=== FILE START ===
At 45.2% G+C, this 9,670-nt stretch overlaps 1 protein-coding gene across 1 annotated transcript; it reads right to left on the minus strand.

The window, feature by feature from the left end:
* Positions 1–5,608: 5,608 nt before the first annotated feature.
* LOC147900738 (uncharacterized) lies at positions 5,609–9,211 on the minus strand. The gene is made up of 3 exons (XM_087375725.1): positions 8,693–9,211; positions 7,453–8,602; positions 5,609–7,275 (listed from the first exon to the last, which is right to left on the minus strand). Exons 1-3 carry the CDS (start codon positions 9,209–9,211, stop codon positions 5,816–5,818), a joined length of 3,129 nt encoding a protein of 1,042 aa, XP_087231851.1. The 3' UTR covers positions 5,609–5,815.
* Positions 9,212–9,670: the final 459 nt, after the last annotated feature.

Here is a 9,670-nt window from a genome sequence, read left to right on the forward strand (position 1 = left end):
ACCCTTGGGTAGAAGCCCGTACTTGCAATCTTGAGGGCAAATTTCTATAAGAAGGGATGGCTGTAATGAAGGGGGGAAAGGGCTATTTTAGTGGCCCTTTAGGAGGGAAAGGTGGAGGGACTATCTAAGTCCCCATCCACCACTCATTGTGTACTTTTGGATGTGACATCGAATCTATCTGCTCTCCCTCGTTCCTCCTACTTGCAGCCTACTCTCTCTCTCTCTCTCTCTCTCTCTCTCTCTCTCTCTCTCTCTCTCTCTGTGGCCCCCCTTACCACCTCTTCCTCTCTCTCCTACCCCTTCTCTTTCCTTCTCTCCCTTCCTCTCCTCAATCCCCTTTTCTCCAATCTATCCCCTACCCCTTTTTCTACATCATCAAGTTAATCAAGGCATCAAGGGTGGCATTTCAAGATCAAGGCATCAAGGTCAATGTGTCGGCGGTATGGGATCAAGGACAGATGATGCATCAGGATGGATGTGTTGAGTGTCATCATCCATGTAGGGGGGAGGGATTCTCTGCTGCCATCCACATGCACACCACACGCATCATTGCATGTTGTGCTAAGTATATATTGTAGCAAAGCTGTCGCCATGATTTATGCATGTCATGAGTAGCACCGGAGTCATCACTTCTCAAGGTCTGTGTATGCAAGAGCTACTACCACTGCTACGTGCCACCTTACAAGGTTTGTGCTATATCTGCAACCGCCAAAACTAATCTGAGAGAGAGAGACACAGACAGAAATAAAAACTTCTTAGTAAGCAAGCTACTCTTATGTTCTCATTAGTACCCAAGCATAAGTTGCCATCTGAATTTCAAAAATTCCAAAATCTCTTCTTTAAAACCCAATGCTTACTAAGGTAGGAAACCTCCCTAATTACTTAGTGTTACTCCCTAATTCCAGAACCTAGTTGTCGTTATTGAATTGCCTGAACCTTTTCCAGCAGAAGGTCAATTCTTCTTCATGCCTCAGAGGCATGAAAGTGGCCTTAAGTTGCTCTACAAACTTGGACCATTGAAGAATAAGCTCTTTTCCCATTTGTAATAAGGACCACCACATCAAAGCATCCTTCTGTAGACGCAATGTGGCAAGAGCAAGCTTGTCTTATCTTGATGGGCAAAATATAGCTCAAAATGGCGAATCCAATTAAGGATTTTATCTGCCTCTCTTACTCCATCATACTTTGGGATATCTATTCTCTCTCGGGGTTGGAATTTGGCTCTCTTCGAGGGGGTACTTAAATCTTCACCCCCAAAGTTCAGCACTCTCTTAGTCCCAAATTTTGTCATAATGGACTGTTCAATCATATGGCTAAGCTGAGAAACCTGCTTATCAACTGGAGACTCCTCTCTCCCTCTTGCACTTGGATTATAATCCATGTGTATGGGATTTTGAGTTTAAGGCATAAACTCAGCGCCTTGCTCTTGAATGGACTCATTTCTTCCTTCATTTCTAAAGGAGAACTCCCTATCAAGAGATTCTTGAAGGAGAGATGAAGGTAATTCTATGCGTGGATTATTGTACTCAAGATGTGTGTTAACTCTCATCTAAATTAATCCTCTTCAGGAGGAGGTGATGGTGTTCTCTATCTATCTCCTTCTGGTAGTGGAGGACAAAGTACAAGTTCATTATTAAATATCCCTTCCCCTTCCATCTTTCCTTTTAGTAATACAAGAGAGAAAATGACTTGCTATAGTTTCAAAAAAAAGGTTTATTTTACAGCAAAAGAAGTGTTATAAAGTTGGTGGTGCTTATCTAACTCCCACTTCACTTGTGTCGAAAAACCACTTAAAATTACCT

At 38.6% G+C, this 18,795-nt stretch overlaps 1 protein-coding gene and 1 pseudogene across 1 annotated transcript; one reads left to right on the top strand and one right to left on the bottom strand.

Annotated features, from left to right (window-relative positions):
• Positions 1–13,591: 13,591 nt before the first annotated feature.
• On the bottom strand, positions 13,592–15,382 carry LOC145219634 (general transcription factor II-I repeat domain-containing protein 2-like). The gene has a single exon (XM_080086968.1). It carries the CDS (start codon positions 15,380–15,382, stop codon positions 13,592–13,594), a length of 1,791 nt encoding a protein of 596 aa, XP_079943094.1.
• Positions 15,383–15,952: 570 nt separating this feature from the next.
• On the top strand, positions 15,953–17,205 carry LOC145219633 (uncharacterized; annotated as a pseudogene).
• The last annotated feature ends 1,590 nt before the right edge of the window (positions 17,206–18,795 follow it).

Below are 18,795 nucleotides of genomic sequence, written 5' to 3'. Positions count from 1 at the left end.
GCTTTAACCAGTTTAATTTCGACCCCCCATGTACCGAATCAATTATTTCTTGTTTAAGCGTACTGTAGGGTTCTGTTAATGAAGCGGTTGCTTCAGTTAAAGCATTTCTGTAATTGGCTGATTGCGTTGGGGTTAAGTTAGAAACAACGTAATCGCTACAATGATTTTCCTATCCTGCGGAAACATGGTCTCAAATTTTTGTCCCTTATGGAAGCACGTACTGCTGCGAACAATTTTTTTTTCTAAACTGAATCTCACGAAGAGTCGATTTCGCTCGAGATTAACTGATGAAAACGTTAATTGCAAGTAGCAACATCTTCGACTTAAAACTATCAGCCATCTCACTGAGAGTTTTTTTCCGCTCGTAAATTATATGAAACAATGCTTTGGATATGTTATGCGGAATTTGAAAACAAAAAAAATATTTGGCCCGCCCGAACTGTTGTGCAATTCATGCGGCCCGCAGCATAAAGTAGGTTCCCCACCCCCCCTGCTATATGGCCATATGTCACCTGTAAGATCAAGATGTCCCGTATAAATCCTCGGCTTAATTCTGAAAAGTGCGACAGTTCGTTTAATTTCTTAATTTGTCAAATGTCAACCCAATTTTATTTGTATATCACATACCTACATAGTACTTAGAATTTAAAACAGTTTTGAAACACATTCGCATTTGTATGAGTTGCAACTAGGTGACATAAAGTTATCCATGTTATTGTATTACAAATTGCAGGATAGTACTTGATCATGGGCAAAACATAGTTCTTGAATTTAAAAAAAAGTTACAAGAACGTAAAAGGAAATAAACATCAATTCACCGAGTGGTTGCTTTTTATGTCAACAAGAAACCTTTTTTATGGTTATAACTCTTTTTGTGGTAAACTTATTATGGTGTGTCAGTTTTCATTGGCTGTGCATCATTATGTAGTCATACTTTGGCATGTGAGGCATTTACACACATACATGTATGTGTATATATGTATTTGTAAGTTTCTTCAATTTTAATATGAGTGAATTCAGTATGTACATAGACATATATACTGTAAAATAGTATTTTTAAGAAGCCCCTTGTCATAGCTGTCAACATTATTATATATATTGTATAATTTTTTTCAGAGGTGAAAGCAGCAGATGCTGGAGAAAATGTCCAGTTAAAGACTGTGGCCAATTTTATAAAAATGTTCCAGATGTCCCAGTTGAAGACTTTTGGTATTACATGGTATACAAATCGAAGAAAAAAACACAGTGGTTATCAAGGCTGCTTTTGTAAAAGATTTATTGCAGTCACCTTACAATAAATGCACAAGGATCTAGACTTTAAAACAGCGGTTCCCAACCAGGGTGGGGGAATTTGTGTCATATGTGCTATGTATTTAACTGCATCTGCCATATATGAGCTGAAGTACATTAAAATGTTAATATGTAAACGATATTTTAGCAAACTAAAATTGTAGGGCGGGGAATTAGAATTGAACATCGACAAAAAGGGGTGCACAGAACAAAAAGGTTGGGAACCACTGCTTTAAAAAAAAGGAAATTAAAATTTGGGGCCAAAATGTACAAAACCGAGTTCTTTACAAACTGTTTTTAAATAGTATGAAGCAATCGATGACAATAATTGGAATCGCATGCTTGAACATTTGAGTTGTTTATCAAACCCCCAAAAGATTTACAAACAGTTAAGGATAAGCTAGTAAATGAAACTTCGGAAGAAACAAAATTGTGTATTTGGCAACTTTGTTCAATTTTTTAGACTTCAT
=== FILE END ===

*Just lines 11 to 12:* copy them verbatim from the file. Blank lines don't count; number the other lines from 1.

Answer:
• On the bottom strand, positions 13,592–15,382 carry LOC145219634 (general transcription factor II-I repeat domain-containing protein 2-like). The gene has a single exon (XM_080086968.1). It carries the CDS (start codon positions 15,380–15,382, stop codon positions 13,592–13,594), a length of 1,791 nt encoding a protein of 596 aa, XP_079943094.1.
• Positions 15,383–15,952: 570 nt separating this feature from the next.